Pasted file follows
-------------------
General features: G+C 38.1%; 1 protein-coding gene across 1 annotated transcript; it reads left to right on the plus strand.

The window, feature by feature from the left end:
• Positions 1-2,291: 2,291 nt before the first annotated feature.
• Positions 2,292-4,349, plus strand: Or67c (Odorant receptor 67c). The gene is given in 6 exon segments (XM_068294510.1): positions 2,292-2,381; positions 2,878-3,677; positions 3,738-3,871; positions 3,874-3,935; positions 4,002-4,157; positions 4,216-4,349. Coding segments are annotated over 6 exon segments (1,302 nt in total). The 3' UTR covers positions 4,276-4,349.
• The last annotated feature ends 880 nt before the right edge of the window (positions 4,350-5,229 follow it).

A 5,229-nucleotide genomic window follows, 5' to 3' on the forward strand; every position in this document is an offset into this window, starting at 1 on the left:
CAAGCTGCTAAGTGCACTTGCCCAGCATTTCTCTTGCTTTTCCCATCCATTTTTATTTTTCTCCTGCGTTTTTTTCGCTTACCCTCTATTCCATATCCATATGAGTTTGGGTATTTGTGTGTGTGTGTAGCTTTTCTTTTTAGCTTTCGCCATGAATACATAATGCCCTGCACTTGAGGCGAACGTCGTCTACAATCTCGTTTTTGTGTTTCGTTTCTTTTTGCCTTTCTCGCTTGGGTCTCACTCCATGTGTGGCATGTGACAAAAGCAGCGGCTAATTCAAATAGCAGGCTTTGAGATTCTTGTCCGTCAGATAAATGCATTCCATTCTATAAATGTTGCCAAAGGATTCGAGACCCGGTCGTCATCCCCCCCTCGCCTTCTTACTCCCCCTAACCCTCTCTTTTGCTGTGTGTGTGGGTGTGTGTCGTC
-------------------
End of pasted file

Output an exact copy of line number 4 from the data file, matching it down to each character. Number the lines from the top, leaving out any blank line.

• Positions 2,292-4,349, plus strand: Or67c (Odorant receptor 67c). The gene is given in 6 exon segments (XM_068294510.1): positions 2,292-2,381; positions 2,878-3,677; positions 3,738-3,871; positions 3,874-3,935; positions 4,002-4,157; positions 4,216-4,349. Coding segments are annotated over 6 exon segments (1,302 nt in total). The 3' UTR covers positions 4,276-4,349.